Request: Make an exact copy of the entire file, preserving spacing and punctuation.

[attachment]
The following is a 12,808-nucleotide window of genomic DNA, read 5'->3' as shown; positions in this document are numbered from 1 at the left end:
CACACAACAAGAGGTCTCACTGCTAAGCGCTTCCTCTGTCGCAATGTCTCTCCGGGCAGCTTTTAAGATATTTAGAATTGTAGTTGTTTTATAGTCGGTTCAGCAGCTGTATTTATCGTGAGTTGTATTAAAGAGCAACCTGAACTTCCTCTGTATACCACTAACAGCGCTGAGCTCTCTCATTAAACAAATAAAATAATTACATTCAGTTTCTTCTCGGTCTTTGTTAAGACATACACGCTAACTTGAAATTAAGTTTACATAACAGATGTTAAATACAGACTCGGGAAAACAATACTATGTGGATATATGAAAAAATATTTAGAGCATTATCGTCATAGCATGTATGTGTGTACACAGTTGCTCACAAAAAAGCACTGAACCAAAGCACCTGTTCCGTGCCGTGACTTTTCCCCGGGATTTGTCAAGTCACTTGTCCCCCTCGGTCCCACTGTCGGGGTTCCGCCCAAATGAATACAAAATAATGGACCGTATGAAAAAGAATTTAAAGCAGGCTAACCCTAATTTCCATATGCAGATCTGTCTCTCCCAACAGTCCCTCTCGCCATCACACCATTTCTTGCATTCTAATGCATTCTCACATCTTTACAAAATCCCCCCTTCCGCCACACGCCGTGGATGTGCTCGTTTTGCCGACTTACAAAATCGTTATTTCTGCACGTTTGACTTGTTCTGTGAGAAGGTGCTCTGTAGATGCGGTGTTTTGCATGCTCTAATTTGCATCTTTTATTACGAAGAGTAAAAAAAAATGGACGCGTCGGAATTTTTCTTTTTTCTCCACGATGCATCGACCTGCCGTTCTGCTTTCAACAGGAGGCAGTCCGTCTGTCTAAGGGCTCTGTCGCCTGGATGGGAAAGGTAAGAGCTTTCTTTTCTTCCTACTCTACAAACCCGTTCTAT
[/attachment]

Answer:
The following is a 12,808-nucleotide window of genomic DNA, read 5'->3' as shown; positions in this document are numbered from 1 at the left end:
CACACAACAAGAGGTCTCACTGCTAAGCGCTTCCTCTGTCGCAATGTCTCTCCGGGCAGCTTTTAAGATATTTAGAATTGTAGTTGTTTTATAGTCGGTTCAGCAGCTGTATTTATCGTGAGTTGTATTAAAGAGCAACCTGAACTTCCTCTGTATACCACTAACAGCGCTGAGCTCTCTCATTAAACAAATAAAATAATTACATTCAGTTTCTTCTCGGTCTTTGTTAAGACATACACGCTAACTTGAAATTAAGTTTACATAACAGATGTTAAATACAGACTCGGGAAAACAATACTATGTGGATATATGAAAAAATATTTAGAGCATTATCGTCATAGCATGTATGTGTGTACACAGTTGCTCACAAAAAAGCACTGAACCAAAGCACCTGTTCCGTGCCGTGACTTTTCCCCGGGATTTGTCAAGTCACTTGTCCCCCTCGGTCCCACTGTCGGGGTTCCGCCCAAATGAATACAAAATAATGGACCGTATGAAAAAGAATTTAAAGCAGGCTAACCCTAATTTCCATATGCAGATCTGTCTCTCCCAACAGTCCCTCTCGCCATCACACCATTTCTTGCATTCTAATGCATTCTCACATCTTTACAAAATCCCCCCTTCCGCCACACGCCGTGGATGTGCTCGTTTTGCCGACTTACAAAATCGTTATTTCTGCACGTTTGACTTGTTCTGTGAGAAGGTGCTCTGTAGATGCGGTGTTTTGCATGCTCTAATTTGCATCTTTTATTACGAAGAGTAAAAAAAAATGGACGCGTCGGAATTTTTCTTTTTTCTCCACGATGCATCGACCTGCCGTTCTGCTTTCAACAGGAGGCAGTCCGTCTGTCTAAGGGCTCTGTCGCCTGGATGGGAAAGGTAAGAGCTTTCTTTTCTTCCTACTCTACAAACCCGTTCTAT